Bill Gross, manager of the world's largest bond fund, apologized to his investors late Friday for his poor performance, saying, I'm just having a bad year.
In a special-edition letter posted on PIMCO's Web site, Gross, who runs the $242 billion PIMCO Total Return portfolio, wrote that he underestimated the contagion effect from the Europe debt crisis and the U.S. debt-ceiling debacle.
As Europe's crisis and the U.S. debt-ceiling debacle turned developed economies toward a potential recession, the Total Return Fund had too little risk off and too much risk on, said Gross, who also shares the title of co-chief investment officer at Pacific Investment Management Co. with Mohamed El-Erian.
Gross, known as the Bond King, came under heavy criticism this year when he bet heavily against U.S. Treasury securities, which have turned out to be one of the biggest outperformers of 2011.
His fund's poor performance led Gross to simply call his open letter to investors, Mea Culpa.
It is up only 1.06 percent year to date, while its benchmark BarCap U.S. Aggregate Index is up 3.99 percent.
Gross, who helps manage more than $1.2 trillion at PIMCO, said late Friday the Total Return fund had positions in German bonds and Canadian Treasuries to counter the U.S. underweight position, but not enough.
He added that minor percentages of emerging-market corporate and sovereign debt, effectively denominated in their local nondollar currencies, did not perform well either.
The simple fact is that the portfolio at midyear was positioned for what we call a New Normal developed world economy -- 2.0 percent real growth and 2 percent inflation, Gross said.
That's all changed, of course. Gross said PIMCO's internal growth forecast for developed economies is now zero percent over the coming several quarters, and the portfolio more accurately reflects this posture.
Last week, Reuters reported that Gross ramped up buying of mortgage-backed securities (MBS) last month, albeit by using leverage, on the likelihood the Federal Reserve's reinvestment program in those securities will boost prices significantly.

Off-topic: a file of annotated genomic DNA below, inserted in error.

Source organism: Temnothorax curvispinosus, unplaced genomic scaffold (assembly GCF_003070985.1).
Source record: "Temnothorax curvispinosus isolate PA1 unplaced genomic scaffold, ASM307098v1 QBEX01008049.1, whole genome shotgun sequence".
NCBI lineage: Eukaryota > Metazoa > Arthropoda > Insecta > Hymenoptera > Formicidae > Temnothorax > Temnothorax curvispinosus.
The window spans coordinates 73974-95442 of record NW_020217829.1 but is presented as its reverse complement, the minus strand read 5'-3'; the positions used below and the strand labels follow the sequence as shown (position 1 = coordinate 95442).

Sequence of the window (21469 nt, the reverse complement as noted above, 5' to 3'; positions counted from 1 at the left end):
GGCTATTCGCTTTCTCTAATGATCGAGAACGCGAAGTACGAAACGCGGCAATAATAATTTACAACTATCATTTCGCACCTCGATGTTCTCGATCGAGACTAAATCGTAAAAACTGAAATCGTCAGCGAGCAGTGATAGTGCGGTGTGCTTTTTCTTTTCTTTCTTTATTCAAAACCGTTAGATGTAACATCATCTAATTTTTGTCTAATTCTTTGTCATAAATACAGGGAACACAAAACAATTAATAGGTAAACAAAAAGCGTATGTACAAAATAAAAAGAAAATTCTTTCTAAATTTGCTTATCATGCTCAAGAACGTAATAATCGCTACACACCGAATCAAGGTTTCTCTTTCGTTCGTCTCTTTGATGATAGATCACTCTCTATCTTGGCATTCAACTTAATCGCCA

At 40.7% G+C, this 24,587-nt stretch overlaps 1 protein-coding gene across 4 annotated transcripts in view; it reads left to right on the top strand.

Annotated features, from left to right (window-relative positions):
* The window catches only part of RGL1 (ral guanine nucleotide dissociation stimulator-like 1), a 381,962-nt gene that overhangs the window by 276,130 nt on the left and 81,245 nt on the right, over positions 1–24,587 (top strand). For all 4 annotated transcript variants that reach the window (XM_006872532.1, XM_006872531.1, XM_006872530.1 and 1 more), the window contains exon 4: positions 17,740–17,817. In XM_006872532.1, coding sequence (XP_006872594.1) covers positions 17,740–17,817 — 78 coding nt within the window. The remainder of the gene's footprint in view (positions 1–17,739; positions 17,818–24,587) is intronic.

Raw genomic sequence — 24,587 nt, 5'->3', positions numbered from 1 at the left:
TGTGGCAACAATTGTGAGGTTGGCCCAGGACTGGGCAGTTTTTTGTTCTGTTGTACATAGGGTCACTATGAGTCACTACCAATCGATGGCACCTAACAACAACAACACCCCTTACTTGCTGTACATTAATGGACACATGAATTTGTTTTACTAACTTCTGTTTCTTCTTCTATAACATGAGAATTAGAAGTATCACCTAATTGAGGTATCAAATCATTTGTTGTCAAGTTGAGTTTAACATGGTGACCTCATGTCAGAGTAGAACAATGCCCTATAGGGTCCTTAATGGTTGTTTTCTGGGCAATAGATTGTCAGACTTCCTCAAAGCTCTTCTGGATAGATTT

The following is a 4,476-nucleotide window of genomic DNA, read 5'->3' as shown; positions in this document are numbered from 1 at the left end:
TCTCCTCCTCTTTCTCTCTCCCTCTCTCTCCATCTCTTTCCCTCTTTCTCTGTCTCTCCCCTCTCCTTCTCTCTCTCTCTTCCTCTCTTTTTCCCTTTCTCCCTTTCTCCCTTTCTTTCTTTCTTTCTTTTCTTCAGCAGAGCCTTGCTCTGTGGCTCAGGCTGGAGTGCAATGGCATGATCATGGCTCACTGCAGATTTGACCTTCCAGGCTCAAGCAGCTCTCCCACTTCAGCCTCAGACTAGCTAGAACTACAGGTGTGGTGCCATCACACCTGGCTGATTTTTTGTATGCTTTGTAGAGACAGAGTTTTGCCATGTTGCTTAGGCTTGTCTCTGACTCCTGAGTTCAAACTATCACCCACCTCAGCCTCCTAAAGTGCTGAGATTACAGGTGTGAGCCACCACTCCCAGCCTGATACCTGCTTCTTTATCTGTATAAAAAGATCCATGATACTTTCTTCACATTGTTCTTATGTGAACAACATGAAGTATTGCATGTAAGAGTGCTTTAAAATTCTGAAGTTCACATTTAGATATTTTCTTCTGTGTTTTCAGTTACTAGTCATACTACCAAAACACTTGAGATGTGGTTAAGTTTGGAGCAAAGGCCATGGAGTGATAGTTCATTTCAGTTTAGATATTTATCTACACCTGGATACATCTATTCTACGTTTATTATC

Gross increased mortgage debt to 38 percent of assets in September, from 32 percent in August, as the U.S. central bank announced last month that it will now reinvest principal payments from its holdings of agency debt and agency mortgage-backed securities in agency mortgage-backed securities.
His move into MBS also comes as the PIMCO Total Return fund's cash equivalents and money-market securities fell to negative 19 percent September, from negative 9.0 percent in August.
In having a so-called negative position in cash equivalents and money-market securities, it is an indication of using derivatives and short-term securities as collateral to boost the fund's buying power with leverage.
Gross' move to seek more yield by putting more money into mortgage bonds is yet another bold bet that many will be watching after Gross' call on U.S. Treasury securities cost his fund's performance. In doing so, he is effectively extending the average duration of his fund's investments, making them potentially more exposed to rising interest rates.
Clearly, Gross is betting interest rates will remain low for some time as the world economy continues to struggle.
In his Mea Culpa letter, Gross resorted to baseball analogies and metaphors. He closed his letter by saying: This is big league ball, where your ticket holders come to the park expecting not a circus-Willie Mays-catch but more wins than losses and a year-end performance that places your bond assets near the top of the standings.
He added, Baseball metaphors aside, we know why PIMCO Total Return is arguably the largest and hopefully the greatest bond fund in the world.